It's kind of a fun challenge trying to put together the menu for a multiple course dinner but believe me, I am far from an expert. I would go so far to say I'm a total novice. From what I am learning, it's a bit like a puzzle, trying to figure out what pieces fit together in complementary ways to create a cohesive whole. I find that it always helps to have parameters, and for me, I usually use seasonal ingredients as mine.
So when it came to planning our Easter menu, Annie would phone each other, spit-ball ideas, assign different vegetables to different courses, look at the flow, see how it works, and then start all over. Early on we decided that we were going to do lamb - red wine braised lamb shanks with carrots, porcini mushrooms and herbs de provence which I was going to serve on a mound of polenta. Working backwards from there, we tried to determine what might be the perfect side. We both love grilled asparagus and thought that it would work well with the lamb - the lamb is a bit hearty, which the asparagus would contrast nicely. Am I right?
So when it came to the soup, carrots and asparagus, two of the signature spring vegetables were already taken. "I know!" I told Annie. "Something with peas. And MINT! Pea soup with mint! It's perfectly spring!" She sneered. "Ugh. I HATE peas." Another parameter. "What is it that you think you don't like about peas?" I asked her, assuming it was probably the same reason I hated asparagus for so long - that as children we were served green vegetables from cans. "They're just so mushy," she explained, making a yucky face. "Well I think you ought to give them a chance," I insisted. "They're actually very sweet. I think you'd like them." She was not convinced.
I tried to reason with her. "Well, we can't do carrot or asparagus soup. They're both taken. It would be redundant. Artichokes are a pain in the ass. We could ditch the asparagus as a side and use it for a soup, but then what do we do for a side?" She suggested the braised fennel I made a couple months ago. "But the lamb is braised," I reminded her. "That would be too much braising. Asparagus is perfect with the lamb. So pea soup is our ONLY OPTION." She reluctantly gave in to my bullying.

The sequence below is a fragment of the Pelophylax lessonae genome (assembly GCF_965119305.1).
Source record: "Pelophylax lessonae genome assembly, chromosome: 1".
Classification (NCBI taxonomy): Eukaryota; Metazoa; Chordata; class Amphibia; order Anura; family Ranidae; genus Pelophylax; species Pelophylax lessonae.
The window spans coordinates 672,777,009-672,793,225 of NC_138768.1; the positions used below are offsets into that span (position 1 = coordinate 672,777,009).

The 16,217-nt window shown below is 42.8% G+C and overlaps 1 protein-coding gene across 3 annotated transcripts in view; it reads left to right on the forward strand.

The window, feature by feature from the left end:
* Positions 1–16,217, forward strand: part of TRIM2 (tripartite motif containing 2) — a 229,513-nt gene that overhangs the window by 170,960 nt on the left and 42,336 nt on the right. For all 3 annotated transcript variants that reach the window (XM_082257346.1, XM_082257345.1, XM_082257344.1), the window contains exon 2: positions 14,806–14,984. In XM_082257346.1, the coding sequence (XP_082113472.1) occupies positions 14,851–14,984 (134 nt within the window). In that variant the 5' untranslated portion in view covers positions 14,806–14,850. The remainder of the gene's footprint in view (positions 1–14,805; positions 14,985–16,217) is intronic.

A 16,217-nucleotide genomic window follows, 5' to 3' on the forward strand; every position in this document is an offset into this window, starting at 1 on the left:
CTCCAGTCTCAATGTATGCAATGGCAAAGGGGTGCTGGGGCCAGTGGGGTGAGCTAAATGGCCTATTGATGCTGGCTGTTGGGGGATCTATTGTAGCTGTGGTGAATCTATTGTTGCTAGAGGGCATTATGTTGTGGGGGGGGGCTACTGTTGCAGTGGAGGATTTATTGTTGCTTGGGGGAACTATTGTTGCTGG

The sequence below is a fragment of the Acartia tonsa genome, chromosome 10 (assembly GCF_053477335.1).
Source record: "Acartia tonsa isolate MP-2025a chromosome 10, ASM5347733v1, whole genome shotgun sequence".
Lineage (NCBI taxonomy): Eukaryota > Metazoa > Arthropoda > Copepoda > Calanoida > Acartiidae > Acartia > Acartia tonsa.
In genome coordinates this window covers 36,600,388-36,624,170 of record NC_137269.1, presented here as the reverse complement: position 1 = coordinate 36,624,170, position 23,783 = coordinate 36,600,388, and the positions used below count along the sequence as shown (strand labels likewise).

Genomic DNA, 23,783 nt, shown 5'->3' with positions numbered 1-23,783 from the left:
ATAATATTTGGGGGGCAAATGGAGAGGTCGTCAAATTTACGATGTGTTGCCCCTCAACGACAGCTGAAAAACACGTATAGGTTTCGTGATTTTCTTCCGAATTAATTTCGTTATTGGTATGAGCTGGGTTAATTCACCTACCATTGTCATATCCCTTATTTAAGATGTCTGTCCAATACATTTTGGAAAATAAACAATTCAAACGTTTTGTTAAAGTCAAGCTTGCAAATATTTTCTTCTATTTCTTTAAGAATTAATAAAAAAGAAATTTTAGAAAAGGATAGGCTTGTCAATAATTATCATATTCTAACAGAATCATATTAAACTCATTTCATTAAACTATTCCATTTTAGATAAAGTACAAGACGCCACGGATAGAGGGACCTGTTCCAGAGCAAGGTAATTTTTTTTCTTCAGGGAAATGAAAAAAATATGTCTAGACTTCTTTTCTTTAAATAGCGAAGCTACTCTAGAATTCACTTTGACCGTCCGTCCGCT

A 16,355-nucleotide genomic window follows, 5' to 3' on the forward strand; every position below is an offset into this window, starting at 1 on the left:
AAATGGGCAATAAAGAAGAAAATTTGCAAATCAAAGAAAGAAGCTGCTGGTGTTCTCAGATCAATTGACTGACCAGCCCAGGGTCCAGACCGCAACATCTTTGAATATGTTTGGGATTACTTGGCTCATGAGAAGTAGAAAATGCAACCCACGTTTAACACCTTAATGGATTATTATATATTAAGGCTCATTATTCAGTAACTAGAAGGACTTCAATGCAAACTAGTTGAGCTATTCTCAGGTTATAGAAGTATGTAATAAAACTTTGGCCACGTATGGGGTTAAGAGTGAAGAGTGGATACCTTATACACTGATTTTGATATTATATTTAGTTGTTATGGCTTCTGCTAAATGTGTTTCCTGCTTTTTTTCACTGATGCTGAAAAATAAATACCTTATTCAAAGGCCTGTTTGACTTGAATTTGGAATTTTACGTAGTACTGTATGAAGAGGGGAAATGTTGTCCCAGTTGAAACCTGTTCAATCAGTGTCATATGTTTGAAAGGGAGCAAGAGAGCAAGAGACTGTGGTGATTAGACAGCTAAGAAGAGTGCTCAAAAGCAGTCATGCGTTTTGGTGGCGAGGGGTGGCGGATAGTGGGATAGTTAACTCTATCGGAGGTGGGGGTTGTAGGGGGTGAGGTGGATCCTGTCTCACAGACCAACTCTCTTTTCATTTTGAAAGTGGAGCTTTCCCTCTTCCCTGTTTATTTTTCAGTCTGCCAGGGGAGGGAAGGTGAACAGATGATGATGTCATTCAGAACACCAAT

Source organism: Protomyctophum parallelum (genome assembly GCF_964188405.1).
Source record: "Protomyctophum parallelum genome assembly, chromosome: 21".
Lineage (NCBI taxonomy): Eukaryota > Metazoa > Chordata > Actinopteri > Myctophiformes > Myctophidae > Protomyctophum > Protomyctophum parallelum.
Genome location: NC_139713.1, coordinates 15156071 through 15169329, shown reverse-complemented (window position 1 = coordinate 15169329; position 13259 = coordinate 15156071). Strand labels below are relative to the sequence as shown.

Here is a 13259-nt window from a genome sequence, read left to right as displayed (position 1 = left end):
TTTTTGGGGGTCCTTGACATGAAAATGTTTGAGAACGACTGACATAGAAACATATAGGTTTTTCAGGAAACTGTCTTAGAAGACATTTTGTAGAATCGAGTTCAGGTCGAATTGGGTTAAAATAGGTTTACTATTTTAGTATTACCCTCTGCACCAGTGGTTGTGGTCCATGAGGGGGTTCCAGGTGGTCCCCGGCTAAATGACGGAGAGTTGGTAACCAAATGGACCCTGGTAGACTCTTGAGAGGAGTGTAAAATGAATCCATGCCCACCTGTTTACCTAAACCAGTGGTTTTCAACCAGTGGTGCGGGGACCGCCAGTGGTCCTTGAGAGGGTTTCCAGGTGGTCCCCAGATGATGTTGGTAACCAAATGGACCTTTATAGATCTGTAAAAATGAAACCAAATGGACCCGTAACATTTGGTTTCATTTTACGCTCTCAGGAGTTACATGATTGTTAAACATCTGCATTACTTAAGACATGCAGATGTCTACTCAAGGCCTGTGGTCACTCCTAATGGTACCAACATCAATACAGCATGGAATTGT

This recipe comes from Sara Foster's second cookbook Fresh Every Day.
(For the mint pesto)
1 cup fresh mint leaves, washed and well dried
1 cup fresh flat-leaf parsley leaves, washed and well dried
4 garlic cloves
1/2 cup extra virgin olive oil
1/4 cup blanched slivered almonds
1 cup Asiago or Parmesan cheese, grated (I used Parmesan)
1 teaspoon salt
1/2 teaspoon freshly ground black pepper
Place the mint, parsley, and garlic in the bowl of a food processor fitted with a metal blade. Pulse several times to roughly chop the garlic and the herbs.
With the motor running, pour the olive oil in a slow stead stream through the feed tube of the machine. Stop to scrape down the sides of the bowl several times while adding the oil.
Add the almonds, cheese, salt, and pepper and pulse until the mixture is smooth, about 1 minute more.
Use immediately, refrigerate in an airtight container for up to 1 week, or freeze for up to 3 months.
Next, make the soup.
(For the soup)
2 tablespoons unsalted butter
2 tablespoons olive oil
1 large yellow onion, chopped
1 1/2 pounds Yukon Gold potatoes, peeled and chopped (I used Dutch Baby Yellow potatoes, which I didn't even bother to peel)
3 celery stalks, chopped
5 cups chicken stock or vegetable broth
2 cups shelled fresh or frozen petite green peas (1 16-ounce bag)
1 head butter (Bibb) lettuce (about 4 cups loosely packed)
3 tablepsoons chopped fresh mint leaves
2 teaspoons salt
1 teaspoon freshly ground black pepper
Fresh mint pesto
creme fraiche, to garnish
Melt the butter and olive oil together in a large saucepan over medium heat. Add the onion, reduce the heat to medium-low and cook, stirring often, until soft and transluscent, about 10 minutes. Add the potatoes and celery and cook for about 5 minute more.
Add the broth and the peas and bring to a low boil over high heat. Reduce the heat and simmer until the potatoes are tender when pierced with a fork, about 15 minutes. Add the lettuce and simmer until it is tender, about 2 minutes more. Stir in the mint, salt and pepper and remove from heat. Cool slightly.
Working in batches, laddle soup into the jar of a blender and puree until smooth.
Season with additional salt and pepper to taste. Serve warm with a dallop of creme fraiche and a spoonful of mint pesto.
I found this to be a beautifully elegant, yet sort of rustic soup. The flavors are light and despite being pureed, it still has a very subtle texture thanks to little crisp slivers of onion, celery and butter lettuce. The creme fraiche gives the soup a hint of richness but I think that what really makes it outstanding is the mint pesto. The silky olive oil swirls into the the pureed peas, the coarsly chopped mint brings out the mint in the soup and the almonds give the whole thing a nutty substance. It's perfect for a springtime holiday meal although it's equally nice as a light lunch or weeknight dinner.
"Okay fine," Annie admitted, after taking a taste. "Maybe I do like peas."
Serves 6 to 8